For the Portland Housing Bureau, that means a cut of more than $1 million – in addition to a possible million dollar cut to the bureau’s federal funding.
Starting today, and for the duration of the budget process, Mayor Hales will assume responsibility for all City bureaus, including the Portland Housing Bureau.
What can we expect in the upcoming budget?
First, some context.
Last year, working together, we protected Safety Net programs and services for our community’s most vulnerable – including rent assistance, foreclosure prevention, and extra shelter beds during the winter months.
But we also did something even more important – we successfully converted the bureau’s $4.6 million in “one-time” funding to “ongoing.”
One-time money is treated as a new request each year, while ongoing funding is considered part of the bureau’s base budget. That’s especially important this year, when we face a $25 million General Fund shortfall and forecast no one-time funding.
In other words, had we not been successful last year, we’d be facing a potential cut of $5.6 million – in short, a wipeout of core investments to prevent and end homelessness in our community.
I am grateful to our community partners for rallying around the Safety Net last year, and proud of our success.
Over the next few months, I will be working with the Mayor and my Council colleagues to close a $25 million hole while preserving core City services. We will have to make some very tough decisions. As in prior years, I will continue to prioritize investments in public safety, job creation, and the safety net.
Once again, the Council will need to hear your voice in order to protect the vital programs and services low-income Portlanders depend on.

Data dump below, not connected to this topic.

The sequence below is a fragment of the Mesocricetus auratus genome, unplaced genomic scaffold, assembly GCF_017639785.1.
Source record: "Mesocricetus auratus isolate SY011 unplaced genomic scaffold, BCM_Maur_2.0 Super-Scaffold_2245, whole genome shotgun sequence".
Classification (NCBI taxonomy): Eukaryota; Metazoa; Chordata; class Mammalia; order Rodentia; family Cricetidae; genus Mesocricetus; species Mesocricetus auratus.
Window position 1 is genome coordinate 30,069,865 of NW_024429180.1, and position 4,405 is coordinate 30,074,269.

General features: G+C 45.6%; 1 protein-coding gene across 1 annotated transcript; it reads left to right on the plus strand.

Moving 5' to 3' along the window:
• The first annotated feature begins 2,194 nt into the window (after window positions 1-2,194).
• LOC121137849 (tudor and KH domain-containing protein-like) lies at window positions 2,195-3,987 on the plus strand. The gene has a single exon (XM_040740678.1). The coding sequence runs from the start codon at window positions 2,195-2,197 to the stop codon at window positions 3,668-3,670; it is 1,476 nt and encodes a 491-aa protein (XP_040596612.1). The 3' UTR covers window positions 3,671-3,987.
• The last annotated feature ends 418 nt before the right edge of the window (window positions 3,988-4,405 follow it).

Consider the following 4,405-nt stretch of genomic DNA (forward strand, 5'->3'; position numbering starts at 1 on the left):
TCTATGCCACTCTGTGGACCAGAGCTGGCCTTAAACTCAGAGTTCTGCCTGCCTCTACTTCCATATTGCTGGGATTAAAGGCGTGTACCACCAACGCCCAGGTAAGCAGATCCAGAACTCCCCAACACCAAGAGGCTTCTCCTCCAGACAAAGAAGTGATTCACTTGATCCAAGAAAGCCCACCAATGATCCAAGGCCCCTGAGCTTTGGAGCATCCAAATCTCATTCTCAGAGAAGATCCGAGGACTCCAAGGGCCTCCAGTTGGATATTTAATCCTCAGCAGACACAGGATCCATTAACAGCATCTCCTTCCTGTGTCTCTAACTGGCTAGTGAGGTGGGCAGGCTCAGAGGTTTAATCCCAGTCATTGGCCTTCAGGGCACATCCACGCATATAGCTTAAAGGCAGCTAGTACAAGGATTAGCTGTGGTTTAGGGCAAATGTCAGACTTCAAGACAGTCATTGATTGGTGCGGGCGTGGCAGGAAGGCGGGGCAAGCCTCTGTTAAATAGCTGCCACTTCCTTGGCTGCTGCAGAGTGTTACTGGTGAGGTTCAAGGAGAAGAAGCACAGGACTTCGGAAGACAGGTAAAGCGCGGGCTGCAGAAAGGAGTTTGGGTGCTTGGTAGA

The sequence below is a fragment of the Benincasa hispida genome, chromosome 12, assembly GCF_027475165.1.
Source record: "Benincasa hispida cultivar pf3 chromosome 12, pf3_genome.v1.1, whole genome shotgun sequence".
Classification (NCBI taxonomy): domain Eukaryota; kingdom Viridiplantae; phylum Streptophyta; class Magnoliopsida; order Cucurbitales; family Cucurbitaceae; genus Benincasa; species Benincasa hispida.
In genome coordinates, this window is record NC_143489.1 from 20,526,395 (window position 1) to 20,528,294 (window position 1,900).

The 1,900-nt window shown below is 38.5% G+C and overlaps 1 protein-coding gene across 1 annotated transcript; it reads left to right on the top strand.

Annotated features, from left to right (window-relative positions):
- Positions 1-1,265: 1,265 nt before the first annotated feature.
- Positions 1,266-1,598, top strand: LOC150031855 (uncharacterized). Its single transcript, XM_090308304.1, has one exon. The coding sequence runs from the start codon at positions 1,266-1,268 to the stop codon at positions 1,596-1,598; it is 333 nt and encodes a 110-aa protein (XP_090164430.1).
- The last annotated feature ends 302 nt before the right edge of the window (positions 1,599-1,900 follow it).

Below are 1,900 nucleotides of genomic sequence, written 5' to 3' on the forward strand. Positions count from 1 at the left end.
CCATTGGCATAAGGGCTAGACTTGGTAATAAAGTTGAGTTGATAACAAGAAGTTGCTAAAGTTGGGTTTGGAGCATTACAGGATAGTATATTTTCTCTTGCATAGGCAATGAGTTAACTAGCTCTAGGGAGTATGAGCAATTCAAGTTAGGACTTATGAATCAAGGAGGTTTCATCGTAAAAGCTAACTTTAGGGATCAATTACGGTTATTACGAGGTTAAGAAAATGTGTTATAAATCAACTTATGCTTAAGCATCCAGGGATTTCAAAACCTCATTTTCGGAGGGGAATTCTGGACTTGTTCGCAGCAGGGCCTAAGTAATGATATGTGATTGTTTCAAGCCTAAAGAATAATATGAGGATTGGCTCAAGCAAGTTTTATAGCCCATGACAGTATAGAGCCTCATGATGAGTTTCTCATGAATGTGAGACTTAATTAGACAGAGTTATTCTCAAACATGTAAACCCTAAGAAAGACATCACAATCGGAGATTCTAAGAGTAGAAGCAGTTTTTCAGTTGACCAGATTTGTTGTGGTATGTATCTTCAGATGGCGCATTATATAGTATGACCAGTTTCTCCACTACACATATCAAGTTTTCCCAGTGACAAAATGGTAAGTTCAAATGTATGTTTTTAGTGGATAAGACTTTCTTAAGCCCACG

Parks & Recreation Budget and Transition

Portland Parks & Recreation has submitted a requested budget for FY2013-14.

February 5, 2013

Portland Parks & Recreation has submitted a requested budget for FY2013-14.  

Following the Mayor’s request to propose a budget with a 10% cut, PP&R has submitted a proposal that includes programs and services that are most critical to the bureau’s mission.

The remaining 10% of the bureau’s budget is submitted as add back proposals ranked in priority order.

As of February 4, Mayor Hales has assumed management of all City bureaus.  He will keep them throughout the budget process. As a result, individual Commissioners will not be acting as official advocates for the bureaus they manage.

I will be looking for ways to deliver services more efficiently, including better coordination with partners like Multnomah County.

I am committed to working with Mayor Hales, my colleagues, and the public to craft a responsible budget that maintains the core services and programs that Portlanders value. 

Portland Parks & Recreation’s budget proposal, timeline, and a message to Parks staff from Director Mike Abbaté are all available online: